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Transcript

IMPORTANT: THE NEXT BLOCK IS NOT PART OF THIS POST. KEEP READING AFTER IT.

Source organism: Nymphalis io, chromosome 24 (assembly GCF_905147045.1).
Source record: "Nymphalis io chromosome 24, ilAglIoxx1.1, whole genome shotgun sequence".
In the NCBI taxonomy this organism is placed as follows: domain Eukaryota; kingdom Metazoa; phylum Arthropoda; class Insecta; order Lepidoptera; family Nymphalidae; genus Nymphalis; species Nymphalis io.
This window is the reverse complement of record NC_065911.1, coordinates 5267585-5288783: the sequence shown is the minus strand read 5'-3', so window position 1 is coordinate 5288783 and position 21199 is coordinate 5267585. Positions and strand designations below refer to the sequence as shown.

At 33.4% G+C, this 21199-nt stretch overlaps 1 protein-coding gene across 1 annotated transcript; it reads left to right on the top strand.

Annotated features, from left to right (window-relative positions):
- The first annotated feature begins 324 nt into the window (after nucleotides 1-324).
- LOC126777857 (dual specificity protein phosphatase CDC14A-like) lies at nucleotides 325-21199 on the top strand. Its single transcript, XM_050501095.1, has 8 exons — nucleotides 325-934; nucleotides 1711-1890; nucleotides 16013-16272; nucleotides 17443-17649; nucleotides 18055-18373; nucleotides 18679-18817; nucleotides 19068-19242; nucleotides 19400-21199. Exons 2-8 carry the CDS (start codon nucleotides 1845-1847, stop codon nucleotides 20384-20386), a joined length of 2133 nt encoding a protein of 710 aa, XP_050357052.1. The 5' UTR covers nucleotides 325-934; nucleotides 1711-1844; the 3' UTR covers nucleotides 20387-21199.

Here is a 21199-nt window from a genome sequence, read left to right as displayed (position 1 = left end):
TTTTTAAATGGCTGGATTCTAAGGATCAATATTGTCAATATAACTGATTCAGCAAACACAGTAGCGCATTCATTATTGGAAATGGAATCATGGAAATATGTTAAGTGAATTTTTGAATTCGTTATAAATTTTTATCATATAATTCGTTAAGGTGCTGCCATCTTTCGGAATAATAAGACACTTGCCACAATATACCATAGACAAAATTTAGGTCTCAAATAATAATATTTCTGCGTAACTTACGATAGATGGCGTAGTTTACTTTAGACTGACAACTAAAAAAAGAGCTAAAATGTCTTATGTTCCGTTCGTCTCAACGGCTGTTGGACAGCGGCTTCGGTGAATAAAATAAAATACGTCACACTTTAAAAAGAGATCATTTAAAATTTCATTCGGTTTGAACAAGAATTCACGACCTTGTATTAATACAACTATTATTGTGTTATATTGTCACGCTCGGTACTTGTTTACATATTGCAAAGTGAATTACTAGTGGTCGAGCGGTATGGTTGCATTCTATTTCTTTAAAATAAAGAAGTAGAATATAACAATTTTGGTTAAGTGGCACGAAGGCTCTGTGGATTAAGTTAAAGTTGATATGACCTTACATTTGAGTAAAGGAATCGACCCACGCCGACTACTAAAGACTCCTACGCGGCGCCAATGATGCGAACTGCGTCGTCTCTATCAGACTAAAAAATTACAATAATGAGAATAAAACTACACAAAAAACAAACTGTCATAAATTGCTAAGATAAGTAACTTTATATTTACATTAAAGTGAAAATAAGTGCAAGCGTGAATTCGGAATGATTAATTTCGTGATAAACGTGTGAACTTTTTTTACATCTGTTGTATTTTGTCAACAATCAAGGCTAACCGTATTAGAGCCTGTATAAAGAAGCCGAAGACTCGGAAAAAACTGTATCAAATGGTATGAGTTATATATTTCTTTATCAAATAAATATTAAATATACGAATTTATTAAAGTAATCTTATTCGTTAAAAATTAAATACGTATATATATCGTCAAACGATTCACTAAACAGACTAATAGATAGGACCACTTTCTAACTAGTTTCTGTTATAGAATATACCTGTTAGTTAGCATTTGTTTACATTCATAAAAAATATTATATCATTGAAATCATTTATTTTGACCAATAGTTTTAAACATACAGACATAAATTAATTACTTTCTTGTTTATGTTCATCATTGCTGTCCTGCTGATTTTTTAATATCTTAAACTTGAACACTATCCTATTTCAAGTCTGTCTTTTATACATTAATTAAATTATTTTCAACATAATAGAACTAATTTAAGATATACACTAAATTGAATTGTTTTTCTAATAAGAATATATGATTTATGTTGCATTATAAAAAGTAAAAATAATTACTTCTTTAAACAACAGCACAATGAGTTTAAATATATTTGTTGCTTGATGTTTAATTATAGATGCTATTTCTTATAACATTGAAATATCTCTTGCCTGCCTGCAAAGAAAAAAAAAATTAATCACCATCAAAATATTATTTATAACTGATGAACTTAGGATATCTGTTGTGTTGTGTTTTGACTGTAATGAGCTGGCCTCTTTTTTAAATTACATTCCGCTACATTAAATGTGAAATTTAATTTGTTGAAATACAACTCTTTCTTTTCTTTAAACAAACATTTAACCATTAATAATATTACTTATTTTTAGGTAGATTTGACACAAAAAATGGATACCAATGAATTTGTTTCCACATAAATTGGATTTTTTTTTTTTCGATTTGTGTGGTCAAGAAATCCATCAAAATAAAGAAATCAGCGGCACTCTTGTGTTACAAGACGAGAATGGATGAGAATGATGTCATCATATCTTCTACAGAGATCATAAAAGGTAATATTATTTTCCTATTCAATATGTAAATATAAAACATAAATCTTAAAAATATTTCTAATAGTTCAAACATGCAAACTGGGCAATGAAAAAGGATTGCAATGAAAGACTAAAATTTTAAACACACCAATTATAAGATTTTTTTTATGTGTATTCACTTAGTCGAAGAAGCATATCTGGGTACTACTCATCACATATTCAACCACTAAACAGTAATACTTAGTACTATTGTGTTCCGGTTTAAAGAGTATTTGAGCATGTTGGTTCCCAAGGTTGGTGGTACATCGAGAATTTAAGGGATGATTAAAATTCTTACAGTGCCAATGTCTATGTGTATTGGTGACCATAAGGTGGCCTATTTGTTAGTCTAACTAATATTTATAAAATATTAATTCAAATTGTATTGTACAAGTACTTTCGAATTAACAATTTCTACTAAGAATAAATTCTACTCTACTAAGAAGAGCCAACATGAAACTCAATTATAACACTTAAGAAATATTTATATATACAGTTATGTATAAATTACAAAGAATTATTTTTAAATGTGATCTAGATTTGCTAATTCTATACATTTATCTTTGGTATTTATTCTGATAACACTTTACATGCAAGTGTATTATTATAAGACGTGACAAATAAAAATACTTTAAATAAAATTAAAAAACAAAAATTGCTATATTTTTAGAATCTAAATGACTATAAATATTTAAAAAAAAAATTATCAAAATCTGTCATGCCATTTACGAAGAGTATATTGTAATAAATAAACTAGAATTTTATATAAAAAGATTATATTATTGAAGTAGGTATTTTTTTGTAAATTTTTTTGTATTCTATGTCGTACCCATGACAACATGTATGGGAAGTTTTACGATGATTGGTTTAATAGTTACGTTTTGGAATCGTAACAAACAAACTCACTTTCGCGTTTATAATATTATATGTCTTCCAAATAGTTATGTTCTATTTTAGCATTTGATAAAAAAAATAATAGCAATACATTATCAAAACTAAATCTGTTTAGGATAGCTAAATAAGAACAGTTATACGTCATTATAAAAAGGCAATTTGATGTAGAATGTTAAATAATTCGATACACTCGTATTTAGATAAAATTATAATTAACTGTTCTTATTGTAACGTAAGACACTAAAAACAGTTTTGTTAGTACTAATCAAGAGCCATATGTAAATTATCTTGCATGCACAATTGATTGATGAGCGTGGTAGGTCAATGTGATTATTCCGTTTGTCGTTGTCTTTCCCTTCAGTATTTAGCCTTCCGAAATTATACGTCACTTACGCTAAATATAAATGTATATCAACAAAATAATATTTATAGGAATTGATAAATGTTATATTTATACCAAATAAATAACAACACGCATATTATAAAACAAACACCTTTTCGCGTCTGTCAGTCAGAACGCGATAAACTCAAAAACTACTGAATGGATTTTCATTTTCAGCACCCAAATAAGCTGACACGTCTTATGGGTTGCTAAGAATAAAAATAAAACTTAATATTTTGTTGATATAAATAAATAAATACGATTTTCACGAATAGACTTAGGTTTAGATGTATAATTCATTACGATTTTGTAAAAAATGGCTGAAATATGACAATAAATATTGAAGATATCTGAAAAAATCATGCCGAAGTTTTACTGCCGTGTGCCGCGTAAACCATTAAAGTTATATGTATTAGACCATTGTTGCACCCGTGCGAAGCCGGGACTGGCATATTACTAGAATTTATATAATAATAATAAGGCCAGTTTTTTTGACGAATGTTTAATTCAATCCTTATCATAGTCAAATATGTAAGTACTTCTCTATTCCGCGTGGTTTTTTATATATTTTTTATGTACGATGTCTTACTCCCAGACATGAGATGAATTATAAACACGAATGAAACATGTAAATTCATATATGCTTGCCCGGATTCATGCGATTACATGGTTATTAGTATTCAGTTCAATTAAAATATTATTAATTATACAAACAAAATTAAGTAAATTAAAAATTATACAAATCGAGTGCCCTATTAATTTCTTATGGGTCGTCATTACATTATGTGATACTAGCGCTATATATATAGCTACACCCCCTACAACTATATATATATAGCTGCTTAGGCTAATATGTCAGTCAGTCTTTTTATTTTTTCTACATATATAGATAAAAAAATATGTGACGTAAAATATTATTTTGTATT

Phys 111 Fall 2012 Course structure Five sections lecture time 150 minutes per week Textbook Physics by James S. Walker fourth edition (Pearson) Clickers recommended Coursework –Complete assignments from mastering physics (5% participation) + One hour online quiz (15%)Weekly group work tutorial (10% participation mark), use of clickers in class (5% bonus mark) Midterm 1.5 hour multiple choice (15% or 10% depending on overall mark) Final 2.5 hours (between 50% or 75% depending on participation and midterm grade) Help centre P308 open Monday-Thursday aftrnoons Office hours (depending on professor) Typically 3hours per week Course Website Accessed though Learn Online resources Lecture powerpoints, Lecture videos P111 Syllabus • • • • • • • • • • • • • • • • Vectors Velocity – displacement (a constant) Kinematics 1D Projectiles Relative velocity (1D and 2D) Newton’s laws (normal force components in 2D) Tension –pulleys, contact force, Friction kinetic, static Circular motion centripetal force Work energy (conservation of energy in conservative system) friction Impulse, conservation of momentum, elastic inelastic collisions in 1D 2D Combined collision and conservation of energy Center of mass 1D and 2D Rotational motion angular kinematics, moment of inertia, angular kinetic energy, angular momentum, rolling motion Pulley with friction angular collisions conservation of angular momentum Statics-beam, ladder, arm, back Course Outline Kinematics (Chapters 2, 3, 4) Lecture 1: Introduction to course How to use the Angel site, quizzes, assignments, reading assignments, midterm, final, etc. how to use the help centre Intro to Units, Scalars vs Vectors Lecture 2: Co-ordinate systems, components of vectors, Magnitude direction, adding/subtracting vectors Parallelogram rule vs tip to tail Lecture 3: 1D vectors +/- X Position, distance, displacement Average speed, velocity, acceleration Instantaneous speed, velocity, acceleration Constant acceleration, free fall, equations of motion (not derived) Lecture 4: Galileo and constant acceleration due to gravity 1D Kinematics Child throwing ball up (one part problem) Object falling past window (two part problem) Lecture 5: 2D kinematics Using t common to x and y equations Baseball player example and (finding height finding theta at arbitrary X) Lecture 6: Projectile motion (cont.) James bond example ( initial vertical velocity is zero) Monkey and hunter (demonstration of vertical component compared to motion in only vertical) relative motion in 1 and 2D The Relative velocity VECTOR equation (use of subscripts) Boat example (simple 1D) Difference between going and heading Lecture 7: Relative motion Simple 2D boat example Tough example airline using parallel rule (not components) (using sine a cosine rules and nontrivial geometry) How to write compass directions Lecture 8: finish relative velocity difficult example Force an introduction Lecture 9: Introduction to Force Why is it so difficult to understand? Some historical context Newton’s Laws of Motion (Chapter 5, 6) How do we experience force what are Mass, inertia, Lecture 10: 1st law of motion 2nd law (F=ma) Forces and free body diagrams 3rd law of motion, contact forces Normal forces Difference between weight and mass Equilibrium Lecture 11: Applications of Newton’s Laws 2D examples no friction (luggage example) Forces on a slope (sled example) Combining forces and Kinematic equations Lecture 12: Apparent weight during acceleration Contact forces, Tension Newtons 2nd law example in 1D using tension and contact force Simple 2D example of forces Frictionless pulleys (acceleration and tension same on both sides) Lecture 13: Friction static and kinetic Sled example (2D example of Newtons second law with kinetic friction) Full example with slope, pulley and kinetic friction Example of Static friction and equilibrium in 2D derive the equation for the coefficient of static friction Flatbed truck example (How can static friction accelerate an object?) Lecture 14: Uniform motion in a circle (no rotational velocity omega at this point, ) Centripetal acceleration Easy example horizontal weight on the end of a string (converting angular speed in terms of revolutions per sec, not radians/sec to linear speed) Fighter pilot example (vertical circle with gravity contributing Normal force pointing up at bottom of circle) Roller coaster example (Normal force pointing down) at top of circle , Lecture 15: Ferris wheel example (Normal force points up at top and bottom of the circle Car example (static friction provides the centripetal force) Work introduction F.D Units scalar.. Work and Energy (Chapter 7, 8) Lecture 16: Midterm instructions Example of moving mass up a slope (derivation of gravitational potential energy) Conservative force definition and examples Derivation of Kinetic energy and how it relates to the work done by the net force Definition of external work Example moving mass up an incline (to derive work energy theorem without friction) Situation with no external force Ball on chute example (no external force means potential and kinetic energy are exchanged) Projectile example using energy (potential and kinetic energy exchanges) Lecture 17: Springs, Hooke’s law, Work done by a variable force Example with no external force (exchange of kE and spring PE) Lecture 18: Conservative systems with springs Example of mass on a slope (exchange of gravitational and spring KE) Using conservation of energy with motion in a circle problems The rollercoaster design example Introduction to non conservative force and friction Full example of pushing mass un slope with friction Example of child sliding down slope (exchange of PE KE Thermal E) Linear momentum and collisions (Chapter 9) Lecture 19: Power Impulse of force Linear momentum Newton’s 2nd law Momentum and impulse derivation of conservation of momentum Baseball bat and ball example Conservation of 1D momentum car collision example (1D completely inelastic) Ke lost in completely inelastic collisions Lecture 20: Conservation o f linear momentum in 2D 2D car collision example 2D inelastic glancing collisions example Lecture 21: 2D inelastic glancing collisions example continued Head on elastic collision example Lecture 22 Combining energy and momentum to solve problems Compound pendulum example Centre of mass intro in 1D derive using moments Motion of centre of mass Lecture 23: 2D centre of mass Examples using symmetry Square circle, rectangle Pile of boxes example (reducing a complex shape using known shapes Lecture 24: Use of negative mass (for objects with holes) Stationary centre of mass for moving objects Examples person walking on canoe and Rotational Mechanics (Chapter 10) Lecture 25: Centre of mass example person lying on ice Rotational motion Where do radians come from Comparison between linear and rotational worlds for velocity acceleration force work and torque. Lecture 26: Linking linear and rotational properties. Rotational kinematics and kinematic equations, example rotating wheel Rotational Kinetic energy – analogy with linear definition Moment of inertia for a point mass Moment of inertia for a group of point masses Calculating moment of inertia for regular objects eg bicycle wheel and solid disk Lecture 27: Moment of inertial of regular objects, objects in the solar system Torque Example of frictional torque, grinding wheel with friction Example of compound shape –compound wheel Lecture 28 Rolling motion Kinetic energy of rolling motion and how it effects the speed of different shaped objects Lecture 29 Pulley with finite mass Example incorporating slope Power for rotating systems Rotational impulse relating to angular momentum Angular momentum (Chapter 11) Lecture 30 Angular momentum Example a rotational collision between two disks Conservation of momentum -skater example Lecture 31 Combination of linear and angular momentum Example of child running onto a merry-go-round Relative rotational velocity (using conservation of angular momentum) Example child walking around turn table Statics (Chapter 11) Lecture 32 Conservation of momentum of system of particles rotating about centre of mass Example two astronauts connected by a rope Torque revisited, for fixed and non-fixed objects Example the torque picture of rolling Definition of an object which is static Example of printing press on a beam Example of beam suspended by wires Lecture 33 Statics example with friction (ladder against a wall) Statics example with tension and hinge force - lamp hanging from beam Lecture 34 Biological example of statics –person holding weight in their hand Example of difficult Torque calculation –person raises their arm above the horizontal Example of person leaning to pick up weight Lecture 35 Clicker problem class review